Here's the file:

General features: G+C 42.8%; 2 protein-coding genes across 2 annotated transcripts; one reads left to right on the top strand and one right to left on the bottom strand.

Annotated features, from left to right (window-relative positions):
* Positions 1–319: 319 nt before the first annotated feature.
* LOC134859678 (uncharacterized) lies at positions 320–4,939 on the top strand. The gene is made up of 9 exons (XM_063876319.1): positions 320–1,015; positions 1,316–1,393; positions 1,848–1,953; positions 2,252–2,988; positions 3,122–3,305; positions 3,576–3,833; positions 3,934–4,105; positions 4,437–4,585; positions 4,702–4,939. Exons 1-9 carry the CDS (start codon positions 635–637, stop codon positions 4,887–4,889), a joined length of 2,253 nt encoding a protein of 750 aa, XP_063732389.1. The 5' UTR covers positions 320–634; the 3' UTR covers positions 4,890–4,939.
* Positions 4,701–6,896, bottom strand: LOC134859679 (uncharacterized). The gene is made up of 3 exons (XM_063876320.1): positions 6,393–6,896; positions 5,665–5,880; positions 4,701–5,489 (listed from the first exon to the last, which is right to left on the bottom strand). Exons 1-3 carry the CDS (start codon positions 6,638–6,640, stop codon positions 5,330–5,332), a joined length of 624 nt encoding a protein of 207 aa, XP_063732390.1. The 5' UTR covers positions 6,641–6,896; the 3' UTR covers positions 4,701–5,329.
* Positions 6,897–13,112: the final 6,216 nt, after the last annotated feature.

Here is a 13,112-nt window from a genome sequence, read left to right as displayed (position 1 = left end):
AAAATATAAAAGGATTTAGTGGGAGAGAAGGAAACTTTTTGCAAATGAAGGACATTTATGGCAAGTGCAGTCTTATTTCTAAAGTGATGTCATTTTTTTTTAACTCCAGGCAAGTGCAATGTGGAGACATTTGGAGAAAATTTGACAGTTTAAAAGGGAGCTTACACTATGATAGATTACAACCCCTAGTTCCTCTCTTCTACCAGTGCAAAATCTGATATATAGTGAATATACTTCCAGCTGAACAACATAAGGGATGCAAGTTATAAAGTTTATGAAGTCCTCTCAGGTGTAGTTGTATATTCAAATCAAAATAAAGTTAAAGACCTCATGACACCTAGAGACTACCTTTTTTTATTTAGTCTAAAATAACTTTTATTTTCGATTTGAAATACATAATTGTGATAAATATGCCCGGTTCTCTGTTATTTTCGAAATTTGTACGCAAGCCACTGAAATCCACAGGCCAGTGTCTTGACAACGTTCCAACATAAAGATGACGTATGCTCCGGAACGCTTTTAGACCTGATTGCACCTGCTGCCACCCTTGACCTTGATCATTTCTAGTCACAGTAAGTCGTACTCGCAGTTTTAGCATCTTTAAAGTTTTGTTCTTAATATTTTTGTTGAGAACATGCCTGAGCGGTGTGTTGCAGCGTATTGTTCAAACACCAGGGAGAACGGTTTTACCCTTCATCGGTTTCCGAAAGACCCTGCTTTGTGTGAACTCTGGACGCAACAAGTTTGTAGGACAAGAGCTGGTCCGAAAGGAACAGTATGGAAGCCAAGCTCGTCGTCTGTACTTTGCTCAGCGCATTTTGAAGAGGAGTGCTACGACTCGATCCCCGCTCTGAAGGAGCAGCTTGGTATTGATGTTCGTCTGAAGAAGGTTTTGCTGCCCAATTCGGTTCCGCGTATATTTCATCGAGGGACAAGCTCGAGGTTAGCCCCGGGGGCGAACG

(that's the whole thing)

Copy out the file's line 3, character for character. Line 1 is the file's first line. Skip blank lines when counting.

* Positions 1–319: 319 nt before the first annotated feature.